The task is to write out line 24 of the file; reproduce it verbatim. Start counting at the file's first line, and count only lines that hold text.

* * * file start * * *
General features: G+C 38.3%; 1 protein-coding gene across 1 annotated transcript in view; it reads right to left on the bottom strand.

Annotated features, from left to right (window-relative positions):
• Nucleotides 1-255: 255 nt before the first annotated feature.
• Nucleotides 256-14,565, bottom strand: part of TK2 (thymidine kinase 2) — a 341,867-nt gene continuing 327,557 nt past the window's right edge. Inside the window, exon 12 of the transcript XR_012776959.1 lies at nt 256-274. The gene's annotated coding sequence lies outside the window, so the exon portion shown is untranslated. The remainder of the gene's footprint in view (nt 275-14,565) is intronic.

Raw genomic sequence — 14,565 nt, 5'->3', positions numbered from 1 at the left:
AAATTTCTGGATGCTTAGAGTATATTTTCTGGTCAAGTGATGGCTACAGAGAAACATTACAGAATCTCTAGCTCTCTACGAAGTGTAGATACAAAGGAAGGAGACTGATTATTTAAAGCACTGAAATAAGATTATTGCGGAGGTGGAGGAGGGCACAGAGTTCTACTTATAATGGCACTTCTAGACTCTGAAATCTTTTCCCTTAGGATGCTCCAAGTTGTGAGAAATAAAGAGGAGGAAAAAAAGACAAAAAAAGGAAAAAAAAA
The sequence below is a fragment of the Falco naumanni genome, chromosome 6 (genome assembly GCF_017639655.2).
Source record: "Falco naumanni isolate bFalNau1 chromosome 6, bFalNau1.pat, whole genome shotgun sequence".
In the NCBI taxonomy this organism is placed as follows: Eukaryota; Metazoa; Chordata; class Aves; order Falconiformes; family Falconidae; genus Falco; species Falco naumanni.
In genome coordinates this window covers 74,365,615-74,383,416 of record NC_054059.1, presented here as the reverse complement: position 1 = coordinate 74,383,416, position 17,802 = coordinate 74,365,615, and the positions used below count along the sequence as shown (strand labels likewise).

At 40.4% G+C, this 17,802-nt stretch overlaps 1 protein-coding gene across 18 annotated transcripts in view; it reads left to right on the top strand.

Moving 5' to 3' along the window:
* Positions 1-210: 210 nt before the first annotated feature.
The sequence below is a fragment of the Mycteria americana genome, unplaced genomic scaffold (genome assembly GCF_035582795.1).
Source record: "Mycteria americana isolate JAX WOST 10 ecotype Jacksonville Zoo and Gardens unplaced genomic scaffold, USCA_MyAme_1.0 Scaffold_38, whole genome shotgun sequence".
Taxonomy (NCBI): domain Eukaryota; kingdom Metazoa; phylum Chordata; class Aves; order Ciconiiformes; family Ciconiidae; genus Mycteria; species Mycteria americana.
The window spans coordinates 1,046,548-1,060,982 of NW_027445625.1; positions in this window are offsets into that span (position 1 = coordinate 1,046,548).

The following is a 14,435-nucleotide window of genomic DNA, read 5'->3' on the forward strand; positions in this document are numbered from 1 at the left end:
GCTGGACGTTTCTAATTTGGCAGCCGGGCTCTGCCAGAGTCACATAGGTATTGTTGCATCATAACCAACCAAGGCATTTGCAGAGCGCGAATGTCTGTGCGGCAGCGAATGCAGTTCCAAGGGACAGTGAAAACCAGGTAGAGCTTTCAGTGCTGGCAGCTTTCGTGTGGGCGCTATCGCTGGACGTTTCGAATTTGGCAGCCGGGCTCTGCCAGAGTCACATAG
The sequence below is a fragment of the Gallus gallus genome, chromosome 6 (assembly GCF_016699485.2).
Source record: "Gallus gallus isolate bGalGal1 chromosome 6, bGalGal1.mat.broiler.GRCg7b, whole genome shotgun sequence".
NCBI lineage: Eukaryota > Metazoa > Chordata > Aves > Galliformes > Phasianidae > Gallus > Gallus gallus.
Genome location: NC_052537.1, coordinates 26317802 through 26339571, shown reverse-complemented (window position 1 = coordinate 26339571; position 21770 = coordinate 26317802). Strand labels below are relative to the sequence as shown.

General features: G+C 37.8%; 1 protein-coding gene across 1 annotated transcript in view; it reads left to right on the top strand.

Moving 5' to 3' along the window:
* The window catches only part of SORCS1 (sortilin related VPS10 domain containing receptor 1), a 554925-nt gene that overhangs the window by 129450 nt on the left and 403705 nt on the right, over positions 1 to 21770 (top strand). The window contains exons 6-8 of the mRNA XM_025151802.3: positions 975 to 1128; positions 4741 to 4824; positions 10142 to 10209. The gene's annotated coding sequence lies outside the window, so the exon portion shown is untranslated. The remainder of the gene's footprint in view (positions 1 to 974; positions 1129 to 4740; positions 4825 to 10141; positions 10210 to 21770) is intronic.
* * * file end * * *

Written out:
General features: G+C 37.8%; 1 protein-coding gene across 1 annotated transcript in view; it reads left to right on the top strand.